Let me explain. Hollywood’s version of a strong female is someone who has dumped her femininity in exchange for being foul mouthed, pushy, control-freak, and beating the stuffing out of every villain around; i.e. just another guy in a dress. Not only is this insulting to me, it also denigrates females. We are strong warriors, but we go about it in a totally different way. Take Captain Janeway, for example. She tamed a Borg, took on Q and made mush of him, managed to make friends of alien cultures without “kirking” their planets or culture, all without having to punch out her opponent.
Strong women harness the power of words rather than profanity to make their point. Aside from the whole morality issue, profanity is just lazy writing and lazy speaking. Truly talented folks know the power of words, and women have the most experience in whittling down their opposition with a few well-chosen words. Take Princess Leia for example. “Governor Tarkin. I should have expected to see you holding Vader’s leash. I recognized your foul stench when I was brought on board.” No wimpy captive this. She skillfully puts Vader in his place while expressing disdain for her captor, all the while giving up nothing of her femininity.
Strong women, like strong heroes, allow the strength of their convictions to make the right decision. While Hollywood has stripped women of their femininity as if it’s something bad, Hollywood seems to delight in making their heroes all wimps. Under pressure the hero caves, gives up, hopes the tough guy heroine can save the day by beating up the villain. True strength comes from an internal belief regardless of personal cost. Tarkin figures he can use Leia’s femininity against her by threatening her home planet of Alderaan. Leia, on the other hand, horrified by what he plans, actually uses her femininity to trick Tarkin. She feigns giving in and gives him a false answer. Of course the story writer doesn’t allow it to work, but still she doesn’t trade a whole planet for the rebellion. Earlier, she uses her strength of character to stare down Vader even under torture. She may look helpless, but she never gives in.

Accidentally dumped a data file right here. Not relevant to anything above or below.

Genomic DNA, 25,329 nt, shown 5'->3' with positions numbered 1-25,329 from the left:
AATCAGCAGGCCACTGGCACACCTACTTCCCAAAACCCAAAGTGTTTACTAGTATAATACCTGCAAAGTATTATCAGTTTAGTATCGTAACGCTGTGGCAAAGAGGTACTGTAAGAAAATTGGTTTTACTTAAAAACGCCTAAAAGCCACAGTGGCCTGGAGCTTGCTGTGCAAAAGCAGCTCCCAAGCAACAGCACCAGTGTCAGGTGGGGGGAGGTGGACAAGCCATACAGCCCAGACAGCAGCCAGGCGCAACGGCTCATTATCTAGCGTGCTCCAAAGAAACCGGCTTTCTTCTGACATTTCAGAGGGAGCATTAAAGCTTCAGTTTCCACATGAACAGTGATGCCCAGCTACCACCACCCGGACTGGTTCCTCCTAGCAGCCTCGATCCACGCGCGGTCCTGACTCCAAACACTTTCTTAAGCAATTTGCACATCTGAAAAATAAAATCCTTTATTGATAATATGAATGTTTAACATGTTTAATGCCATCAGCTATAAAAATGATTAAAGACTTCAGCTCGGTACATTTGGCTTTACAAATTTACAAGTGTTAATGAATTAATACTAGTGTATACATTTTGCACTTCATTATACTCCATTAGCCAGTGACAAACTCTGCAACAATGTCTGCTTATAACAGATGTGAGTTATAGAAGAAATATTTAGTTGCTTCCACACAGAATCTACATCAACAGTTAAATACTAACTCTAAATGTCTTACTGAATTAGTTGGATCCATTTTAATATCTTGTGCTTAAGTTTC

Strong women know how to use wit and timing to take out the bad guy. While I love a good fight scene, there is no way I’m going to believe some 100 pound girl can beat up several 200 pound guys, no matter how many martial art techniques she knows. Women just don’t have the body structure and strength to do that. Besides, why should we resort to brute strength when we can easily use our brains to find a less strenuous solution? Leia waits for the right moment, then strangles Jabba the Hut with a chain, not her bare hands.